SK Innovations To Invest Billions To Expand Battery Business

8 months ago by Eric Loveday 23

Kia Soul EV - Powered By SK Innovation

Kia Soul EV – Powered By SK Innovation

As of right now, SK Innovations is mostly known to us as the battery cell supplier for the Kia Soul EV, but that may change soon as the battery manufacturer has pledged to invest billions to boost its battery business and expand its global portfolio.

2015 Soul EV Features SK Innovation Battery

2015 Soul EV Features SK Innovation Battery

Reuters reports:

“SK Innovation Co Ltd, which owns South Korea’s top refiner SK Energy, said on Sunday it will spend up to 3 trillion won ($2.49 billion) in chemicals, oil exploration and battery businesses to boost its global growth.”

Part of the investment will go towards expansion of battery plants, as SK Innovations seeks out new deals/mergers, etc. on the battery front.

There are no specific details at this time, but it seems SK Innovations will seek out new deals with Korean and Chinese automakers.

There’s no denying that the tech is there for SK, as witness in the Soul EV, but SK is a rather small name in a booming sector, so in order to compete it must fight with the big players like LG Chem, Samsung and Panasonic. This investment should help SK in becoming competitive in the battery segment.

Source: Reuters

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23 responses to "SK Innovations To Invest Billions To Expand Battery Business"

  1. Someone out there says:

    Very nice. If the price is right there is an almost bottomless market for batteries right now and in the near future.

    1. SJC says:

      SK are polymer batteries which require heaters.

      1. Just_Chris says:

        do you have a link that talks about their battery technology?

        1. SJC says:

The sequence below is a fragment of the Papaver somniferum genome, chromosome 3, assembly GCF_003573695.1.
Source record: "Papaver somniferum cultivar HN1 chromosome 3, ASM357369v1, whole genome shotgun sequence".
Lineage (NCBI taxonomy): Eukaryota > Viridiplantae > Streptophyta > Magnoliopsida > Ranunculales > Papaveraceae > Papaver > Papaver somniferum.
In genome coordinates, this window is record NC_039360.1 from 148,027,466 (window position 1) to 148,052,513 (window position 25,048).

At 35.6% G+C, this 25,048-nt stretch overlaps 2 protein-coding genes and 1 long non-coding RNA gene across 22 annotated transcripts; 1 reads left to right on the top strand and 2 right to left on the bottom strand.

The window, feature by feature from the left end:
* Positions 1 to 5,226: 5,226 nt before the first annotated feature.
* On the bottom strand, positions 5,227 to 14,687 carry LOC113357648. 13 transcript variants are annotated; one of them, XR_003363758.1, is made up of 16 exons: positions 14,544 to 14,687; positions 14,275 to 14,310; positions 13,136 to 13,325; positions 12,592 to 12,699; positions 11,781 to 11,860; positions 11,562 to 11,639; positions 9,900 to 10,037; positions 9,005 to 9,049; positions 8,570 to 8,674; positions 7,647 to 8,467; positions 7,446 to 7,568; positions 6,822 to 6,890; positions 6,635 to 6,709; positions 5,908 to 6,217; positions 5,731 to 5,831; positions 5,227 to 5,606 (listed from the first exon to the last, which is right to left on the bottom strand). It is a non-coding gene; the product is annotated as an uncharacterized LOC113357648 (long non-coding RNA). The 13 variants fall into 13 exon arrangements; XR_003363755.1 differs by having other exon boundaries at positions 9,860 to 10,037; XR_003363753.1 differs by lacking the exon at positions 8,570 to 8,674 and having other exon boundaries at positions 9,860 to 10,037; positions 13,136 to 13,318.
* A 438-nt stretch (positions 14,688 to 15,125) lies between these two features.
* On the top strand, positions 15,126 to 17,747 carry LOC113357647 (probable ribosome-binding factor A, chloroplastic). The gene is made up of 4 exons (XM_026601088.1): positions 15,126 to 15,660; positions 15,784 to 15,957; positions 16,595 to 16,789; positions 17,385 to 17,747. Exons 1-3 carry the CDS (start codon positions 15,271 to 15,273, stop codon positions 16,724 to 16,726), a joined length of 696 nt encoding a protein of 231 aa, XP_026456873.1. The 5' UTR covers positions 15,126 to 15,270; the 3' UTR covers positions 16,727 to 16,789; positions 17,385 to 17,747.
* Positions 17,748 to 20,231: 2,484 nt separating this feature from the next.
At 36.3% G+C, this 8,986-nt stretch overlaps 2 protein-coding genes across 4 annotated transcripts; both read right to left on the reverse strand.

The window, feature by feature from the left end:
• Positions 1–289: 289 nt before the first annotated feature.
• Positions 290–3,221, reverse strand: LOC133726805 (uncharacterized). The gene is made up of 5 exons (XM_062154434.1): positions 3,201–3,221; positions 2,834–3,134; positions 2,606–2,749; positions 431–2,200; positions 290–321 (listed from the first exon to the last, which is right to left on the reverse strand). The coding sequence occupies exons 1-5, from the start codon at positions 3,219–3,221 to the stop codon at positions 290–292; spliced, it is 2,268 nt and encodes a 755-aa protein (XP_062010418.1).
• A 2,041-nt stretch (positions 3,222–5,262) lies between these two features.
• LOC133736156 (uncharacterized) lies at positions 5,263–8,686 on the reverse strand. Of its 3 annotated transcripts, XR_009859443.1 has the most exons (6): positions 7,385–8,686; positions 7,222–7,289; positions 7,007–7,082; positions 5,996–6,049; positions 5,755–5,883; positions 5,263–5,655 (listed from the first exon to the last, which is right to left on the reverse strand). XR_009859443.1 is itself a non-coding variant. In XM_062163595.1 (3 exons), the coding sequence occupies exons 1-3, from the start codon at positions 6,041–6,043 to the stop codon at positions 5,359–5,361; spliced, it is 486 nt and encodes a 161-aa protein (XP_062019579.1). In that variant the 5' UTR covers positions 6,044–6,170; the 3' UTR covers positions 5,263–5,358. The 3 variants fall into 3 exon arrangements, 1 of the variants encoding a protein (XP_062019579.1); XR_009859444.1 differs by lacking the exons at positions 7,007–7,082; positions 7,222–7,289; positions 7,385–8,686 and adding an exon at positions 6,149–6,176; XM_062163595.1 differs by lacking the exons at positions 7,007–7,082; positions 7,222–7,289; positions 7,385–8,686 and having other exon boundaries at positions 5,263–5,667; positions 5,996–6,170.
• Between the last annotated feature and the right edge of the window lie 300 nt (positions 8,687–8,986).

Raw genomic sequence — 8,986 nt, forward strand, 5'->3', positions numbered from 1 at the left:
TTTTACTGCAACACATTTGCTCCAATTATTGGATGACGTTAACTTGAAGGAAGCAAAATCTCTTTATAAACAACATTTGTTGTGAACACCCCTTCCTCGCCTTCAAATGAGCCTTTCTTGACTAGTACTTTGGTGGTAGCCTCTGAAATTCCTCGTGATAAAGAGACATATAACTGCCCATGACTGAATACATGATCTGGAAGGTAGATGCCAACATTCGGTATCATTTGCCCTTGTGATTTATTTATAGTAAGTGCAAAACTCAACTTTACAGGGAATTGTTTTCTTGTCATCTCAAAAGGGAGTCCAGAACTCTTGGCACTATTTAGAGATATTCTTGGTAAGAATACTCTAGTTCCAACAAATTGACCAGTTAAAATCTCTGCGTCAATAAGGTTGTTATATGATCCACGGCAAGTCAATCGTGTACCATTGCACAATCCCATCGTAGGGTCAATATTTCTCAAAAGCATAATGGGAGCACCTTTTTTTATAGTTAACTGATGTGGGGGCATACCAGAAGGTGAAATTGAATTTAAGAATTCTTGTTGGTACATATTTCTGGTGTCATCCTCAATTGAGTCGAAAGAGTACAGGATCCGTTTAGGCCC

The Kia Soul EV and the Hyundai Niro use SK, they provide resistance heaters but just air cooling.

      2. Think there is some miss information in the above statement regarding heaters, that needs to be clairified.

        The Soul EV like the LEAF, Model S, etc uses restive heater in the pack for cold weather operation only. In fact only Soul EVs sold in cooler climates (Oregon, Washington, etc) have battery pack heater installed by default from the factory. Soul EVs sold in location like California, Georgia, Hawaii & Texas do not come with pack heating installed by default.
        (see Kia(.com) inventory and vehicle specs via a zip code search to verify)

  2. DangerHV says:

    Eric, your headline misrepresents the statement quoted in the article:
    “SK Innovation Co Ltd,…..said on Sunday it will spend up to 3 trillion won ($2.49 billion) in chemicals, oil exploration and battery businesses to boost its global growth.”
    Maybe I’m just nit-picking.

    1. realistic says:

      No, you’re not “nit-picking”. The title is quite misleading.

    2. AlphaEdge says:

      No you’re not nit-picking.

      Very misleading title.

  3. spinner says:

    Hopefully the packs as a whole will become standardised and interchangeable.

    1. alohart says:

      Nice ideal, but fitting a large battery pack in a vehicle while minimizing the amount of interior space lost in addition to the various battery cell form factors make standardizing size impossible without wasting valuable space and restricting vehicle design. This is similar to cell phones for which there cannot be a standard battery size.

  4. tftf says:

    Not just Kia.

    SK Inno scored kind of a surprise win with Daimler in 2016: